Citizensprovide input into parks plan

Published on Thu, Sep 16, 2004 by eg Olson

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Citizens provide input into parks plan

By Meg Olson

Continuing on the recent trend of neighborhood solidarity, close to a dozen Montfort Park area residents came before city council to voice their opposition to a public-use trail in their neighborhood. “Nobody wants it,” said Sandro Westermayer, who at their September 13 meeting gave council a request to relocate the trail signed by close to 50 of his neighbors. “Please don’t take it through our neighborhood.”

The trail is part of the city’s new comprehensive parks and recreation plan, introduced to city council August 23. The plan is intended to be a “guide to the acquisition, planning, and development of parks and recreation in the city of Blaine,” an inventory of what the city has, and recommendations for what it needs. Council scheduled a public hearing for September 27, leaving a month to let residents give their feedback on the plan.

Westermayer’s recommendation is to have the proposed harbor loop trail skip Montfort Park and stay on Peace Portal Drive until Bell Road. His reasons include public safety, privacy, and a lack of facilities or “other rewards” for visitors using the trail. The current proposal would have the trail come off Peace Portal Drive and cross the railroad tracks onto Bayview Avenue, which is not at this time a legal crossing. Continuing along Bayview the trail would pass through Montfort Park and Harborside Estates, ending up in a proposed park at the mouth of Dakota Creek.

What Westermayer and his neighbors would like to see, he said, was more city support for their efforts to keep the park clean and add a few amenities to make it more amenable – a few benches along the shore, or a garbage can. “I don’t think it’s any effort,” he said. “Clean it up and people can use it.”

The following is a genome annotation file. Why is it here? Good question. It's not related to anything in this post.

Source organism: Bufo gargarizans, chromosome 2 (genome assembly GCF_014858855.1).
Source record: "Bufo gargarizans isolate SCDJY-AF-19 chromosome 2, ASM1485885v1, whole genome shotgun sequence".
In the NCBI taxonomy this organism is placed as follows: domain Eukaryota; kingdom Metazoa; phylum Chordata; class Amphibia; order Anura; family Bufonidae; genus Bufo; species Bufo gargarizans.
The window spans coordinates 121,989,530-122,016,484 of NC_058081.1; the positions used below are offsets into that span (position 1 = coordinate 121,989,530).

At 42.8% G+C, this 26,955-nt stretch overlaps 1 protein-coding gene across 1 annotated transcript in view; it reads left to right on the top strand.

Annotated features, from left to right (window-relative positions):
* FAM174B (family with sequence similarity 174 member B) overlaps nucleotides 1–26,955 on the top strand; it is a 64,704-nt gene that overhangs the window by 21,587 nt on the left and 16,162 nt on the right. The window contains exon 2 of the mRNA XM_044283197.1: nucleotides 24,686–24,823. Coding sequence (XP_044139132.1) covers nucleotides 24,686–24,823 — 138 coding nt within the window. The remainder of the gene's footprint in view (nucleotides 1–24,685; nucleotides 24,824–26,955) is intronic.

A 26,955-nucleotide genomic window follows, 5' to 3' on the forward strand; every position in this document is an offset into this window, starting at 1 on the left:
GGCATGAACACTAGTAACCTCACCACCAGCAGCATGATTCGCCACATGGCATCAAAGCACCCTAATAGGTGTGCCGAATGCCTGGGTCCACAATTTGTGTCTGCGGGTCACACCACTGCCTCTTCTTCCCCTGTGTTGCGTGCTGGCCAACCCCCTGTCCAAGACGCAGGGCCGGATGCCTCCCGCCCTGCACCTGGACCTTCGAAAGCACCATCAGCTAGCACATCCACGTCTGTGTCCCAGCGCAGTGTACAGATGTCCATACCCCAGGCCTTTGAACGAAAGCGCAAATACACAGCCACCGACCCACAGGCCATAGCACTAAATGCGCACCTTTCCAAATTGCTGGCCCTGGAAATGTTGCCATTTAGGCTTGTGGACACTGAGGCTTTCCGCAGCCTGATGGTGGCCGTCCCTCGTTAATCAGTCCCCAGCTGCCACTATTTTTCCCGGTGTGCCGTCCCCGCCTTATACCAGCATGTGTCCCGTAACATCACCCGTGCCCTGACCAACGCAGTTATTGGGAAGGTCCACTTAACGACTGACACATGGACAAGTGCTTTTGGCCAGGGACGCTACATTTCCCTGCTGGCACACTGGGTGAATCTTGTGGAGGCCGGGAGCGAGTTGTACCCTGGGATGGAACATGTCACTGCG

Gary Bell, a Bayview Avenue resident, said that heavier traffic through the park would be created by a multi-use trail. “It’s somewhat a nature reserve,” he said, adding that the park was home to nesting bald eagles, a haven for migrating songbirds and an array of other wildlife.

City community and economic development director Terry Galvin said the trail illustrated in the plan was more a suggestion than a solid proposal, and it was public input that would shape plans for parks and recreational facilities within the city. “This plan is not set in stone,” he said. “Neighborhoods will play a huge role.”

Beyond parks and trails, Westermayer’s submission to council included concerns that the anticipated construction of up to 100 homes following recent property transfers would mandate many changes to the area between Peace Portal Drive and Drayton Harbor, now only accessible by the Hughes Street railroad crossing and relatively sparsely developed.